We preferred F18-FDG PET/CT for staging before the treatment and evaluation of treatment response. There are many advantages of F18-FDG PET/CT in the early stage after therapy. Firstly, it is known that F18-FDG PET/CT is more successful than conventional imaging methods in evaluating treatment response at the early period after SIRT [8, 10]. Also Wong et al. have reported that there is a correlation between liver tumor burden and the presence of extra-hepatic disease detected by PET/CT before Y-90 microspheres treatment [11]. So, F18-FDG PET/CT may provide extra information in predicting the development of extra-hepatic disease.

In different studies, the survival times after Y-90 microsphere treatment of liver metastases had been reported between 6.7 and 17.0 months [1220]. These periods may change according to the microsphere type used, previous chemotherapy regimens and patient groups. For this reason, it would be an optimal approach to make a comparison with an age, diagnosis, stage and chemotherapy matched control group. Since in our study, the treatment was applied as a salvage protocol to most of the patients, it is very difficult to find a control group which has patients with same diagnosis and same stage of disease. For this reason we compared the survival times of our groups to current literature. It has been calculated that mean survival times of R and NR groups as 25.63 ± 1.52 and 20.45 ± 2.11 months (p = 0.04) respectively. Because the difference between the two groups was statistically significant, SIRT is seem to be beneficial in the treatment of liver tumors. However this study is a retrospectively designed study which has small heterogeneous patient number, new prospective randomized studies are needed to support this result. Also results of this study support the conclusion which is that FDG PET/CT is a useful method for evaluating treatment response in patients who have undergone SIRT for liver metastasis. In the subgroup analysis; mean overall survival time of colorectal patients group was found to be 20.5 months while the R and NR groups' were 21.35 and 18.28 months respectively. In the HCC group; the mean overall survival, R and NR groups' survival times were 25.8, 18.24 and 29.5 months respectively.

The treatment response was also evaluated according to the disease stage with H and EH groups. The mean overall survival time of the H group was computed as 25.66 ± 1.52 months and EH group's 20.76 ± 1.97 (p = 0.09). The difference between the two groups was not statistically significant but it was very close to the limit of p = 0.05. In the subgroup analysis of colorectal patients group, the mean survival time of H and EH groups were 23.12 and 17.08 months respectively. In the HCC group; the H and EH groups' survivals were 27.2 and 23.9 months respectively. In the separate evaluation of patients according to diagnosis, the difference between the R and NR groups and E and EH groups was not statistically significant. This result could be related to the fact that the numbers of each patient group were small in the separated analysis. For this reason, larger prospective randomized new studies are needed.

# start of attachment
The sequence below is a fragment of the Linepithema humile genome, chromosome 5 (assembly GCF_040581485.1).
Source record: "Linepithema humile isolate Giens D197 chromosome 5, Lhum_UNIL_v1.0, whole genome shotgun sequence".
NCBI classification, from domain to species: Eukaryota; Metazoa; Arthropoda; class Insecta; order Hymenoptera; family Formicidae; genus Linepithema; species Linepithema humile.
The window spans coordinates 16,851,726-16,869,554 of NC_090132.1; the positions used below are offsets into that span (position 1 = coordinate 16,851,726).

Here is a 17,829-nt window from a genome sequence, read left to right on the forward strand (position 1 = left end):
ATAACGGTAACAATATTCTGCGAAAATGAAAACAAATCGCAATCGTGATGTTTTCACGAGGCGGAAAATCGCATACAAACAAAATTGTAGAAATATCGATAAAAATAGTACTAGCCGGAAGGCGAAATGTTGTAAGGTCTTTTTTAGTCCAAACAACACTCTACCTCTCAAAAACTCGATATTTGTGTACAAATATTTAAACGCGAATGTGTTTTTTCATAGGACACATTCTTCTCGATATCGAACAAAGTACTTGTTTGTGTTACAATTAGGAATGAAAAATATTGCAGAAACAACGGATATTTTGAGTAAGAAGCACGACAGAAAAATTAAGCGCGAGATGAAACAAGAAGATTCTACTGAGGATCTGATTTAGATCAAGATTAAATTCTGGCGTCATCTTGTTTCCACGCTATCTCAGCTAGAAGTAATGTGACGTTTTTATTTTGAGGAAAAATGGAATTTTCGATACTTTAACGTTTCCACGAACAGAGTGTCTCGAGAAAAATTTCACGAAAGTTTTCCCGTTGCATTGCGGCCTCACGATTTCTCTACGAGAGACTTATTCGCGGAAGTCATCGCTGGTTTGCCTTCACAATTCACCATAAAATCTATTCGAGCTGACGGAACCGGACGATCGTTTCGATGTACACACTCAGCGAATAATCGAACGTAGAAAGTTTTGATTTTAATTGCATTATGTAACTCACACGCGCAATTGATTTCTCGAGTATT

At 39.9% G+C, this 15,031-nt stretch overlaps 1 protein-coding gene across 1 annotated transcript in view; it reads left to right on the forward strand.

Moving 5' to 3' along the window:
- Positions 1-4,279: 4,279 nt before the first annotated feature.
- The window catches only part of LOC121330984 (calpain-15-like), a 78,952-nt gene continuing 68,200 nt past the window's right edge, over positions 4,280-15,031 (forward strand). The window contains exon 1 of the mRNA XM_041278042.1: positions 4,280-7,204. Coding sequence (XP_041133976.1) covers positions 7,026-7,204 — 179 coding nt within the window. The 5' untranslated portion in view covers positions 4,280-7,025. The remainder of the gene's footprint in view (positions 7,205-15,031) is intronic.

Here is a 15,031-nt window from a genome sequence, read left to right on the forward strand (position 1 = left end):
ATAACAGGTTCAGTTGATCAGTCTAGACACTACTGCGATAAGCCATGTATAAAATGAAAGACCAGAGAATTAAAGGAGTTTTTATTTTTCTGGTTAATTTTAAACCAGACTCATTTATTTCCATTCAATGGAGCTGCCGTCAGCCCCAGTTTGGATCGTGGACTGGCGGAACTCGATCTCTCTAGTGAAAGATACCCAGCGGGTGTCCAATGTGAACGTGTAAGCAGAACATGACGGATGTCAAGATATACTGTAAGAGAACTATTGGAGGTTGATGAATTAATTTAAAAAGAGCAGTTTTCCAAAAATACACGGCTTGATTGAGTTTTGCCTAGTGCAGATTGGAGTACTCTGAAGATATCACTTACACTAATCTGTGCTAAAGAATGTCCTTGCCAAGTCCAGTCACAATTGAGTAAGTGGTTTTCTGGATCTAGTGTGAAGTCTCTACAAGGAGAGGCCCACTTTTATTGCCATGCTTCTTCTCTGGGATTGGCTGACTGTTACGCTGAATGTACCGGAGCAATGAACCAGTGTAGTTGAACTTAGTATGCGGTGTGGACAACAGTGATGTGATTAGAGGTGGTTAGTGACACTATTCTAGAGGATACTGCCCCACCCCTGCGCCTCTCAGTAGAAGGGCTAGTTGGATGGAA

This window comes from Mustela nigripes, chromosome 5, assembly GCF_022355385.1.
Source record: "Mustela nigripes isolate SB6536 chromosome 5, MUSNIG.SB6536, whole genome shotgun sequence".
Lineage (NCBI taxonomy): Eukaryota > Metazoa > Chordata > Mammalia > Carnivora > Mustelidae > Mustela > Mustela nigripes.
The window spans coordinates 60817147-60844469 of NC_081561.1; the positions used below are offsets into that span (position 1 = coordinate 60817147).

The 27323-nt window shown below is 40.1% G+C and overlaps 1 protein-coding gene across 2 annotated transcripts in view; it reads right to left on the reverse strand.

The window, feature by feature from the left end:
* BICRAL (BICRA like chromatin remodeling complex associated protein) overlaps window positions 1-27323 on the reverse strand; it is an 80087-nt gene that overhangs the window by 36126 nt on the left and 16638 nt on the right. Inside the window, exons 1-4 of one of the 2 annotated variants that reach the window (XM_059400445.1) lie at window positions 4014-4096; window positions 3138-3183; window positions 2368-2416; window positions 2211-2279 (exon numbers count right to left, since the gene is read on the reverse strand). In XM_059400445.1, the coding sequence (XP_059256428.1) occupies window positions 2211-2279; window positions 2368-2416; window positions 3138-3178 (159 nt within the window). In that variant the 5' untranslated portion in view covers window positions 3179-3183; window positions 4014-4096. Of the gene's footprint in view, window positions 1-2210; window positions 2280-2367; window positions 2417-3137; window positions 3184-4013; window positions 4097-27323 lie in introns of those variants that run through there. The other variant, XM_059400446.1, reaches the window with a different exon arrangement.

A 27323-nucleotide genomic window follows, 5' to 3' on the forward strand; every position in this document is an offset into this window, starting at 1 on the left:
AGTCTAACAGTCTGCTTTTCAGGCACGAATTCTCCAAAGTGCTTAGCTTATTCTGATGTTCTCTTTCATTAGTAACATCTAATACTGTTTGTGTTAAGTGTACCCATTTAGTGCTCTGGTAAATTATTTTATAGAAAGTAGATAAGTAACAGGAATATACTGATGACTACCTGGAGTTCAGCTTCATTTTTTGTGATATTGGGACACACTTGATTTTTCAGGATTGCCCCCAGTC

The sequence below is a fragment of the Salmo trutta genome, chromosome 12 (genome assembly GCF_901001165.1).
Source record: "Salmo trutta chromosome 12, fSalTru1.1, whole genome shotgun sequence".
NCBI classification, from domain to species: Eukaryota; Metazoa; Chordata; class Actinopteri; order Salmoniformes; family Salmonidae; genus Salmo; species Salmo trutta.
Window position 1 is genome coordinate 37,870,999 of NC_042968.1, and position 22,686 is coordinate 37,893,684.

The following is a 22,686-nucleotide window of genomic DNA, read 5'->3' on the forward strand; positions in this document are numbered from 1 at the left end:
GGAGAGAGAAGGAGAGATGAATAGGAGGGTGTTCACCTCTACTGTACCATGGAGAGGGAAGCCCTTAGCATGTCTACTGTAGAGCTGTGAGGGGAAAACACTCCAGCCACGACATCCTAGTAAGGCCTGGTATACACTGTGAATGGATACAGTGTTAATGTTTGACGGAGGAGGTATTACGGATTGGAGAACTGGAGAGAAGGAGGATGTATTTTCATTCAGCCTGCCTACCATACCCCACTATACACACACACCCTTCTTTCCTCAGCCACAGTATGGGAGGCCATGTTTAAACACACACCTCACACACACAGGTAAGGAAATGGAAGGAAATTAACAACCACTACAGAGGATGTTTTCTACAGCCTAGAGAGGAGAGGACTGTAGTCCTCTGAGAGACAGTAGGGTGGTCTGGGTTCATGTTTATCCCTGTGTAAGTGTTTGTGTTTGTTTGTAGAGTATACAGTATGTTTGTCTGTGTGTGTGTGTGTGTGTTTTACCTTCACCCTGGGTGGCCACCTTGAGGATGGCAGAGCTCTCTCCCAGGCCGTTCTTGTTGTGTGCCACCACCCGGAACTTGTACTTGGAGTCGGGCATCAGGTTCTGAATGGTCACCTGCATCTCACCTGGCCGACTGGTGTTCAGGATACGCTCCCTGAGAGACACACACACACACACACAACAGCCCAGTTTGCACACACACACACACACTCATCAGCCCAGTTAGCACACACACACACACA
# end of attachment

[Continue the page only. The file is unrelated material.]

Conclusion

SIRT is a useful treatment method which can contribute to the lengthening of survival times in patients with primary or metastatic unresectable liver malignancies. Also F18-FDG PET/CT is seen to be a successful imaging method in evaluating treatment response for predicting survival times in this patient group.

Notes

Declarations

Authors’ Affiliations

(1)
Department of Nuclear Medicine, Faculty of Medicine, Ankara University
(2)
Department of Radiology, Faculty of Medicine, Ankara University

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© Kucuk et al; licensee BioMed Central Ltd. 2011

This article is published under license to BioMed Central Ltd. This is an Open Access article distributed under the terms of the Creative Commons Attribution License (http://creativecommons.org/licenses/by/2.0), which permits unrestricted use, distribution, and reproduction in any medium, provided the original work is properly cited.